AUBURN HILLS, Mich. — Even with the Big Ten Player of the Year, sophomore Trey Burke, at its helm, the Michigan men’s basketball team was a rather popular pick to be upset by South Dakota State in its first NCAA Tournament game.

The upset predictions, issued from several national television analysts, came in spite of Burke’s regular-season effectiveness, but the All-American was held to just six points on 2-of-12 shooting and missed a stretch of the game after injuring his elbow and tailbone. To replace Burke’s production, a pair of freshmen forwards, Glenn Robinson III and Mitch McGary, stepped up, willing the Wolverines to a 71-56 win.

Robinson, along with junior guard Tim Hardaway Jr., scored a game-high 21 points on an efficient 8-for-9 shooting, both matching career highs. He connected on all three of his 3-pointers to go along with six rebounds, after scoring just four points in the first half.

McGary, starting in place of struggling redshirt junior forward Jordan Morgan, gave Michigan an immediate spark it had been missing of late, scoring the team’s first five points and finishing with 13 points and nine rebounds.

“I didn’t have any jitters, first-game-in-the-NCAA (Tournament) jitters or anything like that,” McGary said. “It’s still the same game of basketball, so I just tried to stay modest with it. I was having fun out there.”

Relying on production from freshmen in the bright lights of the NCAA Tournament can be risky. Even after their impressive rookie campaigns, Robinson and McGary made a statement to Burke on Thursday night.

“That’s what everyone says, but these guys — that’s the type of players we have,” Buke said. “It’s really big because it gives not just me confidence, but it gives them confidence going into the next game. It allows them to go into the next game knowing, ‘Hey, this is a really big stage, but this is what we’re made for.’ ”

Robinson said playing in the Big Dance was “a crazy thing to think about,” but as soon as he started knocking down baskets, he felt like he did a few months ago, when he was winning Big Ten Freshman of the Week awards.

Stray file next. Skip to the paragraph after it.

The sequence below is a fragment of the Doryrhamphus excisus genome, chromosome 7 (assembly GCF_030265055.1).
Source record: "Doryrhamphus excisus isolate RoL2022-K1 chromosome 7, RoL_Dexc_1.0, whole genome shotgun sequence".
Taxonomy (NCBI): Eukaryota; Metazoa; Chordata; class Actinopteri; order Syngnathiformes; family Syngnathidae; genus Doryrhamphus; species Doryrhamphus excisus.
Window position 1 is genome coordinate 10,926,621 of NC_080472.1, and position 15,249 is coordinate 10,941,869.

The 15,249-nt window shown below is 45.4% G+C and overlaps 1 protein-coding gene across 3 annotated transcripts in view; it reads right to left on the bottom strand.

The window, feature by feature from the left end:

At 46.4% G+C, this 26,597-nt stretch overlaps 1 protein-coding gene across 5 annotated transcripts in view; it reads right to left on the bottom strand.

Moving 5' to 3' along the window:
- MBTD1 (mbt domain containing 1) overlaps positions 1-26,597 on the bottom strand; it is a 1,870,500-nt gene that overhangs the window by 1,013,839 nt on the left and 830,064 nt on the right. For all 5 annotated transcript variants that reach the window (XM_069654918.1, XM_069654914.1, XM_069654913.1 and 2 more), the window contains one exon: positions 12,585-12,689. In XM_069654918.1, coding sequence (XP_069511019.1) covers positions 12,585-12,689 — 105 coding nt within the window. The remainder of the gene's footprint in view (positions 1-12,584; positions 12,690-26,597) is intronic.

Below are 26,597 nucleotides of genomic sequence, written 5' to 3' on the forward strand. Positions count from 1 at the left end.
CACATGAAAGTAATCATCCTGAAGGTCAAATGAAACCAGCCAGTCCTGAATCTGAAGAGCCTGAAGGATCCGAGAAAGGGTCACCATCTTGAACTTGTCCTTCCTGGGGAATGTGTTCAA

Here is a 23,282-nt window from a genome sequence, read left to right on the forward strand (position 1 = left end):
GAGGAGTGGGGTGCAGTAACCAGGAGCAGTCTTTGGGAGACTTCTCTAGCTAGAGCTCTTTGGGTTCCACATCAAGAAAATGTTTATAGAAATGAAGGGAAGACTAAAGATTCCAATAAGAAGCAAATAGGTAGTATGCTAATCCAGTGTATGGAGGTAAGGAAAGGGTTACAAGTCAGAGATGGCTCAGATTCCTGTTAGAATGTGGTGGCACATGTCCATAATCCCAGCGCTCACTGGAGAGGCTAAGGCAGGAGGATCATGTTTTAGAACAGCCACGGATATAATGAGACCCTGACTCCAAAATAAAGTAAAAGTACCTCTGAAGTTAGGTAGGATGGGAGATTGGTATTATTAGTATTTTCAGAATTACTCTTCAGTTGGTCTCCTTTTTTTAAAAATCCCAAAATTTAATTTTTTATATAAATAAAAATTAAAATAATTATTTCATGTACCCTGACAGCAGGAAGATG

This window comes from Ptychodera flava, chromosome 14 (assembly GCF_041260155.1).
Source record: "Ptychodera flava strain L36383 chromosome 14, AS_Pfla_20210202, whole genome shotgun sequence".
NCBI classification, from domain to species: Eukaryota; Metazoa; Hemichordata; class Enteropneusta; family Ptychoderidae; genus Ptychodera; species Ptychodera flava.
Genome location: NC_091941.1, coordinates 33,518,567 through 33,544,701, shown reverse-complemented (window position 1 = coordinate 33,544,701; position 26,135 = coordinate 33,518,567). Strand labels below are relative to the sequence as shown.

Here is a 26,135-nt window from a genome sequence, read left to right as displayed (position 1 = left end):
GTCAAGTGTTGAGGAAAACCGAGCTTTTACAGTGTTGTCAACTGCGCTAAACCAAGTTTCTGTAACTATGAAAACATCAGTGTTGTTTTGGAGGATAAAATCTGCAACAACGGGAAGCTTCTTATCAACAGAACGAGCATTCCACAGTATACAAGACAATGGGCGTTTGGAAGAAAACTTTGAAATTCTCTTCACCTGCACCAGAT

“I got confidence and I was in some type of groove I was in earlier in the season and it just felt good,” he said. “The ball felt great coming out of my hands.”

SURVIVE AND ADVANCE: The Wolverines’ youth, inexperience and recent struggles — they were 6-6 in their previous 12 games before Thursday — weren’t the only reasons many brackets nationwide had the Jackrabbits moving on to the Round of 32.

Michigan’s upset loss to Ohio in last year’s NCAA Tournament was fresh on everyone’s mind, including the Wolverines themselves. Several players said that last year’s loss was talked about throughout the week, and senior guard Josh Bartelstein, the team’s captain, said that “the first win is always the hardest.”

“We had a lot of respect for (last year’s team), but this year’s team was totally focused on how do we win this game,” Bartelstein said. “There’s upsets that happen every year in March Madness, that’s what makes it great, but we just wanted to make sure it wasn’t us.”

But when South Dakota State jumped out to a six-point lead at the halfway point of the first half thanks to an 11-0 run, Burke said at no point did his thoughts drift back.

“We knew that we can’t think about last year,” Burke said.

In fact, many players noted that the team did a great job all week of blocking out the negative vibes many had toward the Wolverines.

“I don’t think we listened to that, I definitely don’t,” Robinson said. “That negative talk, we try to keep that out of the locker room and I think we had a great mentality to come out with confidence and the little bit of swagger that we need.”

Now that Michigan has gotten over the first-game hump and is moving on with a chance to make its first Sweet Sixteen appearance since 1994, the team senses a momentum its lacked in the past several weeks.

“In the NCAA Tournament, it’s so much (about) momentum,” Bartelstein said. “You see teams where you win that first one, you just kind of go, so I think to get that first one and play really well, it’s big for our confidence.”

CROSSING (OFF) JORDAN: For the first time this month, Morgan was a healthy scratch from the Wolverines’ starting lineup, and even when the starter McGary needed a breather, redshirt sophomore Jon Horford was usually the replacement.

Morgan, who struggled mightily in last weekend’s Big Ten Tournament, played a career-low one minute.

Michigan coach John Beilein said after last weekend’s loss to Wisconsin that he’d evaluate Morgan in practice and then decide Thursday’s starter, but McGary said he was informed of his starting role early in the week, implying that the coaching staff didn’t want to risk another slow start with Morgan on the floor.

“(Beilein told me) that I would still play, but ‘I just want to start out well,’ ” Morgan said.

But Morgan played just two possessions, and though the Wolverines came up with defensive stops on each, he failed to record any statistic after recording a combined four points and five rebounds in two games last week.

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